Remember Thou Art Dust

… And to dust you shall return.

Ash Wednesday dust

Ash Wednesday has arrived to usher in the Lenten season. During this time of preparation for Easter, Christians are encouraged to renew and deepen our vigilance in prayer, fasting, and penance. Before His glorious Resurrection, Our Lord first had to pass through His sorrowful Passion. If we would be His disciples, each of us must take up his cross and follow Him.

 It’s a staple of most Ash Wednesday sermons, but in our consoomerist age, it bears repeating: Giving up chocolate for Lent doesn’t mean gorging on caramel instead. Pigging out at Red Lobster–a company which supports infanticide–violates the spirit of abstaining from meat. We are called to practice self-denial. If your Lenten practices are pleasant, they’re probably not encouraging much spiritual growth.

Another oft-suggested but salutary idea for Lent is to take on a new spiritual devotion in addition to giving something up. Resolve to pray an entire rosary each day. Dedicate yourself to at least fifteen minutes of daily Scripture reading. Make a resolution to attend daily Mass or Eucharistic adoration.

And here’s the key to spiritual practice I’ve learned firsthand: Once you adopt a new spiritual discipline, NEVER EVER STOP.

Christians need to adopt a nurse shark mentality to the spiritual life. If you’re not constantly moving ahead, you’re falling behind. There is no treading water. Stop swimming, and you die.

That’s a fitting analogy for a day set aside to remind us of our mortality. The Christian should always stand ready to meet death, which as Christ graciously warned us, comes at an hour we know not.

Far from morbid rumination, Jesus’ exhortation should encourage us to avail ourselves of the generous channels of grace He has established and made easily available through His Church. Though in Lent we deny the flesh, the soul can have its fill through the overflowing abundance of liturgies and sacraments on offer throughout this holy season. It would be a shame to mortify the body and starve the spirit.

If you’ve never observed Lent before, this one is the best time in living memory to start. With a global pandemic on the horizon–or already here–it’s a good time to go to confession if you haven’t been in a while. Austerity may not be optional soon, but voluntary and involuntary suffering alike can be offered up for our and others’ intentions.

Of course, there’s a hard moral line between healthy purification and rashness that may lead to self-harm. There is no moral obligation to do something harmful. While every reasonable effort should be made to attend the liturgy on Sundays and holy days of obligation, that obligation is suspended if you are ill to the point that Mass attendance would likely worsen your condition and/or infect others. Similarly, if you are well but going to church carries a risk of exposure to infect people, prudence dictates staying home.

For those currently living in either condition who wish to have some experience of the liturgy, here is a high Ash Wednesday Mass, courtesy of YouTube:

Spiritual preparations take pride of place, but our physical needs shouldn’t be neglected, either. To that end, here is some practical advice for riding out a quarantine in relative comfort.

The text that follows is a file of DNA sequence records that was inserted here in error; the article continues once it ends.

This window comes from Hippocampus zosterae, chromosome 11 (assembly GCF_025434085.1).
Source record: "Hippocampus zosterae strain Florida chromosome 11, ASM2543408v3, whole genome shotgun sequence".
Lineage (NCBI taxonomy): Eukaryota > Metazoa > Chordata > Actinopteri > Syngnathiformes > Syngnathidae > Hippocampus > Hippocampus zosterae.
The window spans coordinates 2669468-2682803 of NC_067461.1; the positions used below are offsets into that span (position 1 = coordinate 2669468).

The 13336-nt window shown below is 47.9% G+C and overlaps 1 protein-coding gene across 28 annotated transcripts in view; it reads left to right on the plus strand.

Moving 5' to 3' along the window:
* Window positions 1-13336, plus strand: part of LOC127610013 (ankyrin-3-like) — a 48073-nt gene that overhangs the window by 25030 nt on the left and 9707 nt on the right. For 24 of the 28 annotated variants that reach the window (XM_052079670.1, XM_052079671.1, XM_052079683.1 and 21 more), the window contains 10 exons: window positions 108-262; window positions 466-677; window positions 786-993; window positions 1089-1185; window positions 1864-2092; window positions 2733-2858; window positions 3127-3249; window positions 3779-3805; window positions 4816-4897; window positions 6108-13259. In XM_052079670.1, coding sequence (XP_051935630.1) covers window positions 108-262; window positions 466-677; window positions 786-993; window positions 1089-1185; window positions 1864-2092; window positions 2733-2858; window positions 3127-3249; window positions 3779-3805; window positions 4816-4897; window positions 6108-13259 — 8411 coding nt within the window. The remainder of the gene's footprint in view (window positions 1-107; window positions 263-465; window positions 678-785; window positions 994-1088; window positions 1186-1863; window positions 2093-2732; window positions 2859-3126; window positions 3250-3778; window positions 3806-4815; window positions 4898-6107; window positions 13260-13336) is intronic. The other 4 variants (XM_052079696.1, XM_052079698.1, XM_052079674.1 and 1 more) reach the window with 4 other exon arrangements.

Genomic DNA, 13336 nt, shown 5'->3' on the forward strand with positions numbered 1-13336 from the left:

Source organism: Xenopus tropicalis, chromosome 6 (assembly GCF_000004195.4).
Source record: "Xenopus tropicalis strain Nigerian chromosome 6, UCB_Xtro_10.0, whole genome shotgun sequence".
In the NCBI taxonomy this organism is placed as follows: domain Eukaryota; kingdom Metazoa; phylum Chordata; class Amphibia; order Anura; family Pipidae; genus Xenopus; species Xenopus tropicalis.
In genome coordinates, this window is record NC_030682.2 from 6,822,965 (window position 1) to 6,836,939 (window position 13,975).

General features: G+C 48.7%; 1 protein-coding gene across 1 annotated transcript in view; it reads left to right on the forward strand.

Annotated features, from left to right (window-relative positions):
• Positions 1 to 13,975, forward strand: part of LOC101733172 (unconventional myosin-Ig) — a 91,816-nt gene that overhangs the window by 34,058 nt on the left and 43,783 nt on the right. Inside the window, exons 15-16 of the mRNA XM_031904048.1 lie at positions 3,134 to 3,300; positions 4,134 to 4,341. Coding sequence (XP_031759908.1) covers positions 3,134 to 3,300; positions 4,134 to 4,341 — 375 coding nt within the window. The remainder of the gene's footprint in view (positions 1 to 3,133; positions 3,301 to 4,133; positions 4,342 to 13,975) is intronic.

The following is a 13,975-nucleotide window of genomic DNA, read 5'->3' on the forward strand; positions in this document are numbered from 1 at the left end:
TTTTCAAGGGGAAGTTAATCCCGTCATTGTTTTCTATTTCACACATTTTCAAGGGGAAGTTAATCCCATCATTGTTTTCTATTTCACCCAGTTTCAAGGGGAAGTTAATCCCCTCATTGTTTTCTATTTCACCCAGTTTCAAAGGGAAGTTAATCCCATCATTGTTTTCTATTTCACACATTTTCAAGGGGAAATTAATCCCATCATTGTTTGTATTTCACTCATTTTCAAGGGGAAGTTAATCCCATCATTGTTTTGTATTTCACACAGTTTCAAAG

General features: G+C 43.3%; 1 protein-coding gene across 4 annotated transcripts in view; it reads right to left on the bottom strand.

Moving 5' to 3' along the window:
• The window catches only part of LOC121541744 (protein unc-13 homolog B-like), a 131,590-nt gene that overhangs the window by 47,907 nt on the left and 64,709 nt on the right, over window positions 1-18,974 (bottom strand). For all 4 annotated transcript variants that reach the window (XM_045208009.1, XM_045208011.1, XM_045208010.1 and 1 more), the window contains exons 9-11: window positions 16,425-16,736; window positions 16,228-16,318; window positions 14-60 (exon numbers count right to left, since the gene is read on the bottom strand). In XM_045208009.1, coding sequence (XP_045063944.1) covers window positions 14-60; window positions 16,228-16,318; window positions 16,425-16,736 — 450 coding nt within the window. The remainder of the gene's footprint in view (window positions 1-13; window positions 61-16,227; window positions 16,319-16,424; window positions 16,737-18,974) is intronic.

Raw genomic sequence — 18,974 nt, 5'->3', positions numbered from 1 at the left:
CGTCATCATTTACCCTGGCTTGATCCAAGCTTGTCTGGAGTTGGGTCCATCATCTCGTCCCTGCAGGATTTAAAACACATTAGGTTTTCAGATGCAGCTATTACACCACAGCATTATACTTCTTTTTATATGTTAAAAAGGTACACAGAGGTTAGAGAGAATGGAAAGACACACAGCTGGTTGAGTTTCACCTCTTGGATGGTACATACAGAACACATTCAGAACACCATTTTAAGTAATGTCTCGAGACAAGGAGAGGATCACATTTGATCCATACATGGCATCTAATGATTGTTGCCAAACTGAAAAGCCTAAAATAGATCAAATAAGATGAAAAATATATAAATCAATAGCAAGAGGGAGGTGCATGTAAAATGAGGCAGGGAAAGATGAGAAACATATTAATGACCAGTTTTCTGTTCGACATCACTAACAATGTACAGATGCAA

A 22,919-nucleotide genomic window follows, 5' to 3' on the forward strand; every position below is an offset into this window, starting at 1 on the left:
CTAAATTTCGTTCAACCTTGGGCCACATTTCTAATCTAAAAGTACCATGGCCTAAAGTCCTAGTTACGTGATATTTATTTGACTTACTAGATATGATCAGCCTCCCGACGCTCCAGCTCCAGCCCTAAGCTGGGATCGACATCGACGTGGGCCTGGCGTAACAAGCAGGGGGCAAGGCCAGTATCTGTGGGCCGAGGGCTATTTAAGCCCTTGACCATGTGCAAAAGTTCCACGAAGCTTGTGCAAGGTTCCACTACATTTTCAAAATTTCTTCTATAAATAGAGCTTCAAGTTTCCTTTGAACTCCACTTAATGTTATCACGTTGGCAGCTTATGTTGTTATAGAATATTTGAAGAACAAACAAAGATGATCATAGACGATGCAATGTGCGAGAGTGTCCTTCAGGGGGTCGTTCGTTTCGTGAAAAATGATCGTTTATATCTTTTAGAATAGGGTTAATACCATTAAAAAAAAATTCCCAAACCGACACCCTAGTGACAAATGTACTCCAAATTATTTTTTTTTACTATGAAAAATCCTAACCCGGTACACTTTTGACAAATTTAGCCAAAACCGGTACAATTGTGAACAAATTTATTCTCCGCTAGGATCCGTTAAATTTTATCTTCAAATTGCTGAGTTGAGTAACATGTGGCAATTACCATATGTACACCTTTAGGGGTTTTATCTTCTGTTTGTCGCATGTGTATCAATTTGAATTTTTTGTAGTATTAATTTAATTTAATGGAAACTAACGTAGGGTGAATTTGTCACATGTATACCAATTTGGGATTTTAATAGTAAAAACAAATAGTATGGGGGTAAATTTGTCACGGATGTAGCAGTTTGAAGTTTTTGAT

First, Author David Stewart provides a helpful checklist of vital supplies.


  1. Rice – 100 lbs
  2. Pinto Beans – 25 lbs
  3. Condensed milk – 2 cases
  4. Canned Corn – 2 cases
  5. Cheerios – 4 boxes
  6. Kodiak pancake mix – 2 large boxes
  7. Beef Jerky – 24 servings
  8. Whey Protein – 2 bags (220 servings)
  9. Nuts (Various)
  10. Olive oil and other cooking oils
  11. Water – 2 cases bottles plus at least 25 gallons of pure water
  12. Tabasco or similar for seasoning
  13. Protein bars – 2 boxes

The whey protein in particular is an important nutrient source that most people miss. The asking price may give some newbie preppers pause, but once you get past the sticker shock, you realize that a single serving will last you all day, and one container has around 75 servings. That means you’re getting all the protein you need for less than 70 cents per day.

Definitely read the rest of David’s post for more vital information on supplements, medicines, and sundries you’ll want to have on hand.

A final potentially lifesaving tip comes from Jim’s good friend on Twitter. Many preppers have been recommending N 95 and P 95 masks to help avoid infection. Major chains like Wal-Mart and CVS are already selling out of these masks, but Jim recently shared his secret means of obtaining these crucial supplies.

Instead of drug and grocery stores, which will quickly be picked  clean by normies, head to your local Lowe’s, Menards, Home Depot, or hardware store. To avoid starting a panic, don’t say you’re looking or masks to protect against the virus. Instead, ask for respirator masks that are recommended for laying sheet rock or two part epoxy. Masks used for those jobs usually have N or P 95 ratings (double check to make sure), and buying them won’t arouse suspicion.

That should take care of your basic necessities. It is equally important, however, to make provision for leisure time–which we’ll probably have a lot more of soon.

Luckily, the first book in my theological horror series is now just 99 cents! Load up on the whole mind-blowing Soul Cycle for half the cost of a blu ray!

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